What is Yoga?
The word ‘yoga’ is derived from the word ‘yoke’ that an ox wears. In that same way, yoga ‘yokes’ your body to your mind. Every posture in a yoga class is a tool to help you relax your mind.
The link between the body and the mind is the breath. Breath work helps the person become more aware of their internal state and how to control it. Breathing is the most overlooked aspect of health, yet it is the most important.
As yoga became more popular in the West, the classes were modified to emphasize the physical benefits, of which there are many:
- Yoga builds strength and flexibility.
- It increases the blood flow to the organs, muscular and skeletal systems.
- The biodynamics of yoga help in the realignment of mechanical disorders like slipped disc, hiatal hernia, etc.
- Standing poses cause a natural traction to the spinal column, restoring the intrinsic strength of the muscles.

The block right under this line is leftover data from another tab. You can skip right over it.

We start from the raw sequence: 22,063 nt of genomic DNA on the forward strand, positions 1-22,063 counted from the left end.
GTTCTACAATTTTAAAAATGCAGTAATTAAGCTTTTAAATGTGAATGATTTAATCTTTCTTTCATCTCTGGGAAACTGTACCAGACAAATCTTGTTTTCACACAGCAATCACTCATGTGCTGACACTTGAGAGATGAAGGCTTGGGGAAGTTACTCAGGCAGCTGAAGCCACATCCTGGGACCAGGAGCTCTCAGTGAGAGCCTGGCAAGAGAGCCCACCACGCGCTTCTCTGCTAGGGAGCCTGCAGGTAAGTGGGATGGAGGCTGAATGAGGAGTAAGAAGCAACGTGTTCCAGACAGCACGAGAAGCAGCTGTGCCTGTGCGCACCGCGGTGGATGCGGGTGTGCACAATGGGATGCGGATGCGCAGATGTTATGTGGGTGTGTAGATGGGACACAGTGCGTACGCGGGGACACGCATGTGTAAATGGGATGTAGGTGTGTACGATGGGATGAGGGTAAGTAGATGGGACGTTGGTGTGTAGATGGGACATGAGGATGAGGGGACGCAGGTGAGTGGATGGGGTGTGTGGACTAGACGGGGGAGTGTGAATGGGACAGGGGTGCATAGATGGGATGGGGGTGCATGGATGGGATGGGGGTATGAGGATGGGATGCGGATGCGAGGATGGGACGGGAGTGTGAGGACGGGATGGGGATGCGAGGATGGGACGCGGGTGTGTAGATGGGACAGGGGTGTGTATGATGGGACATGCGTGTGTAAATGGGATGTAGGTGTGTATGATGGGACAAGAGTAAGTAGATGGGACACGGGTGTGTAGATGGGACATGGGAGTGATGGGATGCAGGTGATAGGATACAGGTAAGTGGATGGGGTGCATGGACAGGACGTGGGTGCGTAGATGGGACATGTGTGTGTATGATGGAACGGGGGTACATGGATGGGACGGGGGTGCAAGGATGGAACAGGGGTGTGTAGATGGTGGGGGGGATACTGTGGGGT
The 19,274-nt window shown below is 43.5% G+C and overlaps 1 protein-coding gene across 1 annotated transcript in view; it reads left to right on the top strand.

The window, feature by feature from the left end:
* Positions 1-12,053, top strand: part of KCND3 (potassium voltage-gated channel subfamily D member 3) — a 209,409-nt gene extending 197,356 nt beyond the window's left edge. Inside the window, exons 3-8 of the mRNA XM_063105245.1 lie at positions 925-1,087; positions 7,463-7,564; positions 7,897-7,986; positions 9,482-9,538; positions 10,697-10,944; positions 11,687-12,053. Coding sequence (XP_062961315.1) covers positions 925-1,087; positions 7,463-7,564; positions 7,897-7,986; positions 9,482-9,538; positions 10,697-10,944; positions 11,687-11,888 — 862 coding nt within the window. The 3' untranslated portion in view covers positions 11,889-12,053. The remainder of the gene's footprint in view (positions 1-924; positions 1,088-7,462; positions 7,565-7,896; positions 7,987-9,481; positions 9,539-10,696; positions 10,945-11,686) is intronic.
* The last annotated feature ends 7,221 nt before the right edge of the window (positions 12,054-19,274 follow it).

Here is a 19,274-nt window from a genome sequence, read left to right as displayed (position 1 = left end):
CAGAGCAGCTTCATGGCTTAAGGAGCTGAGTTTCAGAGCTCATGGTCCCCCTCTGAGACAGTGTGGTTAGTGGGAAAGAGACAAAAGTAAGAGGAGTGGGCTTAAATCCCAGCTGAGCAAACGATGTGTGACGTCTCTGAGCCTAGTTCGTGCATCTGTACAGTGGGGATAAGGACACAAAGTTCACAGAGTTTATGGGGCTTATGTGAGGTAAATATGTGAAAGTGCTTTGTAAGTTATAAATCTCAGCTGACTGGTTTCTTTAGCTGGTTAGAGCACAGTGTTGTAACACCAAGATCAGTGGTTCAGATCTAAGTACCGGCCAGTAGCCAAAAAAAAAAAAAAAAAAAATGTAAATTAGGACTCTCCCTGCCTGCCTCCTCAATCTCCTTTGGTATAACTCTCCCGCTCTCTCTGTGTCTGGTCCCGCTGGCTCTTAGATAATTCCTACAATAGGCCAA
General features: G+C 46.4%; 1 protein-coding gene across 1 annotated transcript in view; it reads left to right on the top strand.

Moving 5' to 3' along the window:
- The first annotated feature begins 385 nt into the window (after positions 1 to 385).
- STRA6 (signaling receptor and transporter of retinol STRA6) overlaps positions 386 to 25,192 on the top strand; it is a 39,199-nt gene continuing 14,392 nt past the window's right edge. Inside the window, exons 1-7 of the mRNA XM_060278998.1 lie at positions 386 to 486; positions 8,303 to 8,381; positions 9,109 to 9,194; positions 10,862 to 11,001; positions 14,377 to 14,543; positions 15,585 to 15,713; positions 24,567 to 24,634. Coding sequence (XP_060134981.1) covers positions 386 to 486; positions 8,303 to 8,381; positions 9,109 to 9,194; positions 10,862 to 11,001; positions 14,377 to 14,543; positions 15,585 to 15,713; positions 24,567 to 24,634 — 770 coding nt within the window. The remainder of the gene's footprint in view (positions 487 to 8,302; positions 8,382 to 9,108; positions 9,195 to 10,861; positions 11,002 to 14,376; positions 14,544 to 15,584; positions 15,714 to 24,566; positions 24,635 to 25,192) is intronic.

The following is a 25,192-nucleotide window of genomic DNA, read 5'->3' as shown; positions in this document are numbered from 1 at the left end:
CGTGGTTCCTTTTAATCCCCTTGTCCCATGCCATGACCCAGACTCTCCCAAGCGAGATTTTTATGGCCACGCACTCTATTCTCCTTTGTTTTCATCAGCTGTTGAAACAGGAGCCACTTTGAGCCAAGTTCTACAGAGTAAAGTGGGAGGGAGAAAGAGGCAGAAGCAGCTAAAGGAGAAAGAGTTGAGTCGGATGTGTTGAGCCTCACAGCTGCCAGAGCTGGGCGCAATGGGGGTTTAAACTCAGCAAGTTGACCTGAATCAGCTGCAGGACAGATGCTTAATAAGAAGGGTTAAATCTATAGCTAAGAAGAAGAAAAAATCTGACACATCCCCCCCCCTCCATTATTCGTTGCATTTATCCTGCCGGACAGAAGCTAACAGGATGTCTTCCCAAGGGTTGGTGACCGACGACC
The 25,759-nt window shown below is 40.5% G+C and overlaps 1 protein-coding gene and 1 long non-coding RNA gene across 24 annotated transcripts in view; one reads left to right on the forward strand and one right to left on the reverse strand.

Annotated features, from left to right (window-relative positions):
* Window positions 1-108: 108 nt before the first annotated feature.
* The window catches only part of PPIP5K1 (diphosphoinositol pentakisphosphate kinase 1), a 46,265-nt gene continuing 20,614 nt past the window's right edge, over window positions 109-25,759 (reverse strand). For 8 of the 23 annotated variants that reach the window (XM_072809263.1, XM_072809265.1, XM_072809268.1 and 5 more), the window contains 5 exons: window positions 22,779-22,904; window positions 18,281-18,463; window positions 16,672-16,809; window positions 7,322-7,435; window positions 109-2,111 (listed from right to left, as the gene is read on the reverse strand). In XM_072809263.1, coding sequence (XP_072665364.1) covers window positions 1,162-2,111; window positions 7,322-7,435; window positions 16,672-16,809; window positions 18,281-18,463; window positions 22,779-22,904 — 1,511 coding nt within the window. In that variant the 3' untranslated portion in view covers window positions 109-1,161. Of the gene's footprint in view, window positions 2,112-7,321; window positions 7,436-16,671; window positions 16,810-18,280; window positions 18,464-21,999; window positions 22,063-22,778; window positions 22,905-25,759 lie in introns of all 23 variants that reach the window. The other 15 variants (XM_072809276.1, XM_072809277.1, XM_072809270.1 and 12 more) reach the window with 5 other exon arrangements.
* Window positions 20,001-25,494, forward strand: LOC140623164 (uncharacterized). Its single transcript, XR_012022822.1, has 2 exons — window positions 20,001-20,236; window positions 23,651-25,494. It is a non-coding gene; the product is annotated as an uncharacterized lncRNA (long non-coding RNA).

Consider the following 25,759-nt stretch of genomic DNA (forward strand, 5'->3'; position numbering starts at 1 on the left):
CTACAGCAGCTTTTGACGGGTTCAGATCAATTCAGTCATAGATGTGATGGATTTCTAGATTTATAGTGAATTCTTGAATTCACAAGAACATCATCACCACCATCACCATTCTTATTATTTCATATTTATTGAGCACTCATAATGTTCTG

Each posture works on the inner body in a subtle way and at the same time is working on the mind. Holding a pose requires discipline of both body and mind. You are uniting action with attention.
In yoga, the mind is sometimes referred to as ‘monkey mind’. It literally jumps from thought to thought, with no control. With practice, you can shorten the time needed to achieve a meditative state.
The practice of yoga can have surprising results. Practitioners report
- Relief from panic and anxiety syndromes
- Elimination of the pain of sciatica
- Decrease in the frequency of irritable bowel syndrome
- Disappearance of lower back pain
- Relief from other symptoms usually associated with stress
By breathing deeply and doing breath exercises, you strengthen the diaphragm and intercostal muscles and activate the vagus nerve. This nerve is responsible for respiration, heart rate, blood pressure, acid reduction and feelings of well-being.